Tourists can easily get VAT refund for purchases made in Thailand provided the value of purchase is 5000 baht or more and the purchases made on any one day are not less than 2000 baht. The VAT refund process at the airport is very simple and quick.

Dr R.S. BEDI, Patiala

Vultures’ death

Apropos of Ms Ruchika M. Khanna’s report “Experts differ on cause of vultures’ death” (Feb 20), the vultures’ death was common in the past due to electrocution. Hadda Rori (animal skeletons) were under the high tension lines in the shamlat land. Had this been shifted from the area having high tension wires in time or the distance between the live wires and Hadda Rori been increased, the deaths could have been prevented. Moreover, this would have also ensured less interruption of power supply.

Er. P.S. BEDI, Mohali

A welcome step

The Central Board of Secondary Education’s decision abolishing home work up to Class II is welcome. Children will rejoice as it will relieve them of the extra burden and the boredom of learning. It will be better if the CBSE also lightens the satchels of children so that they can enjoy the feel-good wind blowing from all sides.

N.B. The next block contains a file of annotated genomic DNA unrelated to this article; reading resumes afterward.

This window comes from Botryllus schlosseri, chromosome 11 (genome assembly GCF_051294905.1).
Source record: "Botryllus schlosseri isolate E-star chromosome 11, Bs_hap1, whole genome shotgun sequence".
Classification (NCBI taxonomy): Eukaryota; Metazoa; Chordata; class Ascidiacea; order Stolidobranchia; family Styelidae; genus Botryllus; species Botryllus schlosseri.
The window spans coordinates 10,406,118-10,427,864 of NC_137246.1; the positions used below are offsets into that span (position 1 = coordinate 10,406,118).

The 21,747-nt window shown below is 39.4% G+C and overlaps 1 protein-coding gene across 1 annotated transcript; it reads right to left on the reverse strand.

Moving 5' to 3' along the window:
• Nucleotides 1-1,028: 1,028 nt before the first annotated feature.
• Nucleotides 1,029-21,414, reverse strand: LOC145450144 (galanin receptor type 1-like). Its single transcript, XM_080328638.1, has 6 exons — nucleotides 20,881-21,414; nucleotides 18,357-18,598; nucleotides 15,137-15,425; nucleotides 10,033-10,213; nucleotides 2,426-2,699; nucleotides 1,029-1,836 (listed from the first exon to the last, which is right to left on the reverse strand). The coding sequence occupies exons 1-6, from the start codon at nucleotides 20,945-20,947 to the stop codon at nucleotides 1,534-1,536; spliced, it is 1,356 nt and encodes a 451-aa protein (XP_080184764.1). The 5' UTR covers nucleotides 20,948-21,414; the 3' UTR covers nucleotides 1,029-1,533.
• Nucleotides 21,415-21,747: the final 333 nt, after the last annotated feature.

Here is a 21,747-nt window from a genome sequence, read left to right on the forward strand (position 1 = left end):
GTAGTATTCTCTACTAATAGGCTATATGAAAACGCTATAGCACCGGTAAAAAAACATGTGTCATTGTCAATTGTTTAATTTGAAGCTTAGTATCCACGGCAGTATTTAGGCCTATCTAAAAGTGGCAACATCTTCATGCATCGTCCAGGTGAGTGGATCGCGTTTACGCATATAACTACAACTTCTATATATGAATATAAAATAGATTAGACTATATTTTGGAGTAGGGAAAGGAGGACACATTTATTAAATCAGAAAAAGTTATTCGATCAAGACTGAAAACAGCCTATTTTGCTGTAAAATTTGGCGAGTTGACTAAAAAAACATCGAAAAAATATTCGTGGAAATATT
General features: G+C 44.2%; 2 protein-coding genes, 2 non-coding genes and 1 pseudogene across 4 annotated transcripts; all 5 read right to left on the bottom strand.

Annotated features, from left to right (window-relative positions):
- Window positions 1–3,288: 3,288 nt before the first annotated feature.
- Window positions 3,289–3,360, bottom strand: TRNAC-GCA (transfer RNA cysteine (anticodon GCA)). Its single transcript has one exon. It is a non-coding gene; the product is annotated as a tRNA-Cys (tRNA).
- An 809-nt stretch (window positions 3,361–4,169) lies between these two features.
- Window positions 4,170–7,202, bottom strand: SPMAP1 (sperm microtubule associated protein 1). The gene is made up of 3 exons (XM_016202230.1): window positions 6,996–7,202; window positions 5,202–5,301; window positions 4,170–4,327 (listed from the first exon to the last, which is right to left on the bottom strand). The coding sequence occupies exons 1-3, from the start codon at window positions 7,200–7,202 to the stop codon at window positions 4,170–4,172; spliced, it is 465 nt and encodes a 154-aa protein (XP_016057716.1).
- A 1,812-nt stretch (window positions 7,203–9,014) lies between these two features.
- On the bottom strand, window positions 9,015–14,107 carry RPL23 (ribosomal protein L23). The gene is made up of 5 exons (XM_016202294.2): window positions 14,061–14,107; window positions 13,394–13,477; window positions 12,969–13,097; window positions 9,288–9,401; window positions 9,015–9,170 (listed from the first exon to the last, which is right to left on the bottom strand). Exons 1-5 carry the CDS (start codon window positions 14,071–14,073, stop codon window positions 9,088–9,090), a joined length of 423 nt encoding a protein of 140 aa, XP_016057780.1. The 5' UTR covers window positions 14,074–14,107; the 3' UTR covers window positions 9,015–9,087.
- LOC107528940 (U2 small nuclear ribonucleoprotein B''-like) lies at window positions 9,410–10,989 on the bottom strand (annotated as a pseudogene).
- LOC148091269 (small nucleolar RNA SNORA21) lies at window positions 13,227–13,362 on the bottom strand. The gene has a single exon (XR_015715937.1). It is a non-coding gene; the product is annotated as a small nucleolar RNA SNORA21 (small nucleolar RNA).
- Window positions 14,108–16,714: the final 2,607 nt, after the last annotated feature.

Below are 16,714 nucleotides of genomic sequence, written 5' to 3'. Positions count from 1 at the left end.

R.K. JAIN, Panchkula


HOME PAGE | Punjab | Haryana | Jammu & Kashmir | Himachal Pradesh | Regional Briefs | Nation | Opinions |
| Business | Sports | World | Mailbag | Chandigarh | Ludhiana | National Capital |
| Calendar | Weather | Archive | Subscribe | Suggestion | E-mail |